For a long time I avoided the Hunger Games because, well, I’d seen Battle Royale, thank you very much. (Battle Royale is a Japanese movie, based on the book of the same name by Koushun Takami, about high school students who are chosen by lottery to kill each other under new legislation introduced by a futuristic government.) I finally buckled under the weight of hearing everybody’s enthusiastic recommendations for six months, and then I read the Hunger Games voraciously …

Available Until Wednesday, September 19th, 2018

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Free Smart Pop YA Essay: Reality Hunger

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The Girl Who Was on Fire

Reality Hunger

by Ned Vizzini

When I was nineteen, slightly older than Katniss Everdeen in The Hunger Games (and worse at archery), I was invited to leave my home and journey to a faraway land to prepare for a new chapter in my life. The faraway land was not the Capitol but Minneapolis, Minnesota. The new chapter was not a pubescent deathmatch–I had just been through that in high school–but a professional arena where every day contestants young and old are ground up and forgotten, driven to alcoholism, and sent back to graduate school. I was going to be a published author. My publisher had decided that I needed “media training.”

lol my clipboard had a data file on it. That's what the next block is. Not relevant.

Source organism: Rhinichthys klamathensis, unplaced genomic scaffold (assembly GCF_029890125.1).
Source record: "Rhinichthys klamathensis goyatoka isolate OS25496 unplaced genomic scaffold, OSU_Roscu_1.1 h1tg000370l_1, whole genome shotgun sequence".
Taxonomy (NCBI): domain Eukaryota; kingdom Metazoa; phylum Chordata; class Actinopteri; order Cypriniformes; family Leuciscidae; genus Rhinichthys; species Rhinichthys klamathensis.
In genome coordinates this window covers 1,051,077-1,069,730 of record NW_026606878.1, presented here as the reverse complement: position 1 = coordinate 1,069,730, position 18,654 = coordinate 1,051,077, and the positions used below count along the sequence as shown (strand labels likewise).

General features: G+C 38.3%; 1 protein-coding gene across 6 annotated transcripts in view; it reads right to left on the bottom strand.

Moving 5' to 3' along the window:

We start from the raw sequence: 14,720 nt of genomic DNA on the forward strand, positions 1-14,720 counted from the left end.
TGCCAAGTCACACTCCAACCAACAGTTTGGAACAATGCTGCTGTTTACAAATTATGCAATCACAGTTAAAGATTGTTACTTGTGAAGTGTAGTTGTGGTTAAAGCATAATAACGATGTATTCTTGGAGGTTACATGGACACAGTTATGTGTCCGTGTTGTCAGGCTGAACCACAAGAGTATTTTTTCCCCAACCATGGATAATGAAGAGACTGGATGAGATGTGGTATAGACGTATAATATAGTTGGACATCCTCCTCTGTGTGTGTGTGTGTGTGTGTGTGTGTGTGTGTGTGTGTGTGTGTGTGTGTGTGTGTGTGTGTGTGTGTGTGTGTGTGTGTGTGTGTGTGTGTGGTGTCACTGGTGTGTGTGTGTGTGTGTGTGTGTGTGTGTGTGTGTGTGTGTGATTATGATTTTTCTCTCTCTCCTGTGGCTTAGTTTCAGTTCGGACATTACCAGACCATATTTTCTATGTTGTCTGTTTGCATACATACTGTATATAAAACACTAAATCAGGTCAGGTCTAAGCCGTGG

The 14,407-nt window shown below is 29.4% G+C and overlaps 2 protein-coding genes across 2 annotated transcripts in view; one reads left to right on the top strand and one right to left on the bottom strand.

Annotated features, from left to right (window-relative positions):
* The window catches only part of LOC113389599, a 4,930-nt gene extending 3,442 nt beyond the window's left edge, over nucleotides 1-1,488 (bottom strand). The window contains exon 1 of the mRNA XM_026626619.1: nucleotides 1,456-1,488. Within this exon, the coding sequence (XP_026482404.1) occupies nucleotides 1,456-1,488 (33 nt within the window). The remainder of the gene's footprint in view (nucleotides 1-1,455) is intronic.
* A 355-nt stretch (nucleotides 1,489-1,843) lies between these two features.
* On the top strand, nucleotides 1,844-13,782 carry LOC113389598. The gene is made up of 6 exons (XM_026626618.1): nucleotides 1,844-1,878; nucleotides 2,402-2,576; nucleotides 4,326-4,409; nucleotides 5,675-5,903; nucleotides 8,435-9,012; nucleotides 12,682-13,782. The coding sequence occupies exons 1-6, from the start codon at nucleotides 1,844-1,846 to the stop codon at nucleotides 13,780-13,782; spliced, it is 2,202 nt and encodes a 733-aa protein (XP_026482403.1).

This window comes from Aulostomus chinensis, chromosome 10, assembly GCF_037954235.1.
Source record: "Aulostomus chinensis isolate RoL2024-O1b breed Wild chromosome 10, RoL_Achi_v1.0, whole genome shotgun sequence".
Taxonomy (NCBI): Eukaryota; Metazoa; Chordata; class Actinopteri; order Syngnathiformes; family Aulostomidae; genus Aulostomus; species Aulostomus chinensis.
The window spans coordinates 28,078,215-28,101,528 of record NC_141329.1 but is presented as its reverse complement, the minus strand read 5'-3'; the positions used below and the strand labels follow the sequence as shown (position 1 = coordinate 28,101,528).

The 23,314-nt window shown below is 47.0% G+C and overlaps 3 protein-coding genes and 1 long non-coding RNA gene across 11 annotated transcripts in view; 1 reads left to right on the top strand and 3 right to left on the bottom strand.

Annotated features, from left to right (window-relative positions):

I arrived at MSP Airport with scant television experience. In grade school I had been on a Nickelodeon “Big Help” public service ad raking leaves and was given 0.2 seconds of screen time; as an infant I had failed out of auditions for a diaper commercial. (I could still end up in an adult diaper …

Available Until Wednesday, September 12th, 2018

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Free Smart Pop YA Essay: Dancing with the Wolves

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A New Dawn

Dancing with the Wolves

by Linda Gerber

The wolf’s eyes were dark, nearly black. It gazed at me for a fraction of a second, the deep eyes seeming too intelligent for a wild animal. As it stared at me, I suddenly thought of Jacob….

–NEW MOON